Topics > Other Drugs > Bath Salts (Synthetic Cathinones)

The term “bath salts” refers to an emerging family of drugs containing one or more synthetic chemicals related to cathinone, an amphetamine-like stimulant found naturally in the Khat plant.

Reports of severe intoxication and dangerous health effects associated with use of bath salts have made these drugs a serious and growing public health and safety issue. The synthetic cathinones in bath salts can produce euphoria and increased sociability and sex drive, but some users experience paranoia, agitation, and hallucinatory delirium; some even display psychotic and violent behavior, and deaths have been reported in several instances.

Bath salts typically take the form of a white or brown crystalline powder and are sold in small plastic or foil packages labeled “not for human consumption.” Sometimes also marketed as “plant food”-or, more recently, as “jewelry cleaner” or “phone screen cleaner”-they are sold online and in drug paraphernalia stores under a variety of brand names, such as “Ivory Wave,” “Bloom,” “Cloud Nine,” “Lunar Wave,” “Vanilla Sky,” “White Lightning,” and “Scarface.”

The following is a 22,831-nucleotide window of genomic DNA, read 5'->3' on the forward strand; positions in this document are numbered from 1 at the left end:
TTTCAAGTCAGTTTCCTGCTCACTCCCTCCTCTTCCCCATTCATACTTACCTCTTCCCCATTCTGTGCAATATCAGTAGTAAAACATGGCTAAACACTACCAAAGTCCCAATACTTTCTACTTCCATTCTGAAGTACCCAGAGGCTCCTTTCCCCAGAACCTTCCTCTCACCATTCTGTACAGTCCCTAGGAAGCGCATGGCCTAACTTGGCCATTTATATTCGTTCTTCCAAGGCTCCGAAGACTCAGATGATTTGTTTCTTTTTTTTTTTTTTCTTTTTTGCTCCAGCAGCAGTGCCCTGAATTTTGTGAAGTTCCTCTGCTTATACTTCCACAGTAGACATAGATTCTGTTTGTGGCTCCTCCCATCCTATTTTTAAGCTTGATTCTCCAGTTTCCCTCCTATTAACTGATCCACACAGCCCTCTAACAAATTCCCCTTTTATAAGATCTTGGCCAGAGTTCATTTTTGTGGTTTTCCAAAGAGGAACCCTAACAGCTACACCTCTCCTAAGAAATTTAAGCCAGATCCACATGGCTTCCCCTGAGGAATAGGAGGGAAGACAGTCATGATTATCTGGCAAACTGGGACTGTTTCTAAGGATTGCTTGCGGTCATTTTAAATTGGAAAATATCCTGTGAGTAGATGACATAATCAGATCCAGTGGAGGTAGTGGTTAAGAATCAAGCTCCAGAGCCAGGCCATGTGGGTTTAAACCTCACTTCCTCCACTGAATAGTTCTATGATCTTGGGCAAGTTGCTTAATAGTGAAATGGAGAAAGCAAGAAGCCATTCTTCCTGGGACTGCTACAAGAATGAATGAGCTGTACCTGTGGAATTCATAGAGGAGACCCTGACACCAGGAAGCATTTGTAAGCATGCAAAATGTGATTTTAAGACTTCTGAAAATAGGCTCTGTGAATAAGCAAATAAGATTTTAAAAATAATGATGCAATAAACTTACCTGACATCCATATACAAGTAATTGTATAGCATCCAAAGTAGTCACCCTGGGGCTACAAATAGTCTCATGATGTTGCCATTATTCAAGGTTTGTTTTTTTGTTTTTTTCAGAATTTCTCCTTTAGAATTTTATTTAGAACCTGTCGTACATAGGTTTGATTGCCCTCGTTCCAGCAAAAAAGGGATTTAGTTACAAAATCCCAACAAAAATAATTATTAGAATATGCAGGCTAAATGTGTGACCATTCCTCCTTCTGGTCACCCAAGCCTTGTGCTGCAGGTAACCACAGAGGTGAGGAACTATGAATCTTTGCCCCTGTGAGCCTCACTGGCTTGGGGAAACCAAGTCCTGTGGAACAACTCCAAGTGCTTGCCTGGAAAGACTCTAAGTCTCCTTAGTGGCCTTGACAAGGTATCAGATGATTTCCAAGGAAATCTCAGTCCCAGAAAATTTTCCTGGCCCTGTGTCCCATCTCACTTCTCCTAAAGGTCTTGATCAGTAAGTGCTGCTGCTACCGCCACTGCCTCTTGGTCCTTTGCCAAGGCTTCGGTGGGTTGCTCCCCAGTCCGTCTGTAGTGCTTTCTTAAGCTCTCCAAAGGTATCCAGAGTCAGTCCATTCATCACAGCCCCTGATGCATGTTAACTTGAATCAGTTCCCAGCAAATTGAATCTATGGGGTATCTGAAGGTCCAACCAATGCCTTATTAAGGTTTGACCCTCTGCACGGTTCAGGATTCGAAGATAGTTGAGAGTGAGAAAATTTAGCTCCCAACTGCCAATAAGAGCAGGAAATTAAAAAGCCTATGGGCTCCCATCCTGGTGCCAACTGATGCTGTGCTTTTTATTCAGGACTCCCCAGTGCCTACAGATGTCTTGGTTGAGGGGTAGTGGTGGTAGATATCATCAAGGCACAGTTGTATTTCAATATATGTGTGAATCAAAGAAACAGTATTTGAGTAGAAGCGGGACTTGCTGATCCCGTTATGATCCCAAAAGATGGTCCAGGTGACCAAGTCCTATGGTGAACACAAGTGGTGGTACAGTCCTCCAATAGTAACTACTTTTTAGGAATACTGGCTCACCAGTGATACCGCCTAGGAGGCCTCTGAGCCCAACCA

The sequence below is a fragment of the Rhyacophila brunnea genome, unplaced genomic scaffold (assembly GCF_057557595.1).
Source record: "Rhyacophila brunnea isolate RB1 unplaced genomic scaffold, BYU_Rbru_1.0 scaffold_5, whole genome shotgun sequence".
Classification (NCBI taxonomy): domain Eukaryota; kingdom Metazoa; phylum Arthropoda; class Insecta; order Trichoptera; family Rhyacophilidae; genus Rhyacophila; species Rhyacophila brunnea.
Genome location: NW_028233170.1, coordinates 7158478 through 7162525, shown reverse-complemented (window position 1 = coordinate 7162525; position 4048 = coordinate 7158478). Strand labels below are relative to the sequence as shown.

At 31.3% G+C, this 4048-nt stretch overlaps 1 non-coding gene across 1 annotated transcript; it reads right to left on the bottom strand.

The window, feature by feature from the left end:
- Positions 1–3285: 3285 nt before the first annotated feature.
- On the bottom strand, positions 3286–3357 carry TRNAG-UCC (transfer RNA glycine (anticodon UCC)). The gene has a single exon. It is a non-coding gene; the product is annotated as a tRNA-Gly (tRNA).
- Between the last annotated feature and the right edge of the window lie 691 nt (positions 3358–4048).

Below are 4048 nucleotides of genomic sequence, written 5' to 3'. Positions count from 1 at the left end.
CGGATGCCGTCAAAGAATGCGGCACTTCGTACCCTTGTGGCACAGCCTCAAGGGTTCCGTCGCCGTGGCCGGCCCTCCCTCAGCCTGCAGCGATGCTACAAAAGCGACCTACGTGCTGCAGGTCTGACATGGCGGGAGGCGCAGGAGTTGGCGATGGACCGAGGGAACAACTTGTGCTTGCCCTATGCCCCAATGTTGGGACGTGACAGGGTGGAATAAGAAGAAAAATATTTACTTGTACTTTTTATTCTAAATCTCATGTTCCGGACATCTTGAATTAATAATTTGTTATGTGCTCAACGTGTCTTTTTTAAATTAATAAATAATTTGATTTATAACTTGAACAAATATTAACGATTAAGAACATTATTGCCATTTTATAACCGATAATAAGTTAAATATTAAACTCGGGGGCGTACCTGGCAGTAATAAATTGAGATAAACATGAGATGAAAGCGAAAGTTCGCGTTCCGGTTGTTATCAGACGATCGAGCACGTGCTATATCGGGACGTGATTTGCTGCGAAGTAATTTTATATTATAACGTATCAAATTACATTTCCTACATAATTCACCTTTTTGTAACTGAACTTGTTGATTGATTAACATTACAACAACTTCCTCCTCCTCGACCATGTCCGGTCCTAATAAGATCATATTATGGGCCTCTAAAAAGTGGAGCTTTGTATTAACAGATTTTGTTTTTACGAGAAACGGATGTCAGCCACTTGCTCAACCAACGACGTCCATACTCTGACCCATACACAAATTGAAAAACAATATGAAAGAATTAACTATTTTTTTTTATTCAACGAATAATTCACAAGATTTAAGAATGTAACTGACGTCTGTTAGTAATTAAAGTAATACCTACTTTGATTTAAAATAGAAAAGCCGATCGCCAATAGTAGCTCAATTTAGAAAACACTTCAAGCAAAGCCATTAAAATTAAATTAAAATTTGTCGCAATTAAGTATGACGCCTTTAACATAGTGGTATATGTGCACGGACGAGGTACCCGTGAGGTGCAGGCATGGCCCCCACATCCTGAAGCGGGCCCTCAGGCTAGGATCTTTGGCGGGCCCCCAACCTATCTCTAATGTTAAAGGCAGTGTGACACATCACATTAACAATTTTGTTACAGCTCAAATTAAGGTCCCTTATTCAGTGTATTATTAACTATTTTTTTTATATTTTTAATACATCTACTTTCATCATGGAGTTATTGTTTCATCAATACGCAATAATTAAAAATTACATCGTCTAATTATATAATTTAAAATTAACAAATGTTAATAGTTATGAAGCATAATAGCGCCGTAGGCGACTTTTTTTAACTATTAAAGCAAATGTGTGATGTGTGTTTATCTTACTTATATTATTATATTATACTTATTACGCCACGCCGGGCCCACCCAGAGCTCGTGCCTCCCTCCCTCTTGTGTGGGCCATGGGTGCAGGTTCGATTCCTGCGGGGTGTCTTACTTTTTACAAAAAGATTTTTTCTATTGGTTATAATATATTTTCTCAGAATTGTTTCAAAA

NIH: National Institute on Drug Abuse

 

Drug Facts: “Bath Salts” (NIH-2012), Spanish

Synthetic cathinones (European Monitoring Centre for Drugs and Drug Addiction-2012)

Facts About “Bath Salts”  (American Assoc. of Poison Control Centers)

Bath Salts: Class Notes (Above the Influence)
Fact sheet for teenagers

Bath Salts – Inside: Secret America (National Geographic)

Bath Salts Abuse – Infographic (Pat Moore Foundation, 2011)

Synthetic Drugs

Fact Sheet (Office of National Drug Control Policy)

Synthetic Drugs: Overview and Issues for Congress (Congressional Research Service-2011)

Parents360 – The Partnership at Drugfree.org
Synthetic Drugs: Bath Salts, K2/Spice: A guide for parents and other influencers, 2012

NIDA For Teens: Spice, Salvia and Bath Salts
Website for teenagers

Products from MPRC Clearinghouse

Bath Salts: The Deadly Facts

Synthetic Drugs: Designer Danger

Bath Salts: Fake Cocaine, Real Danger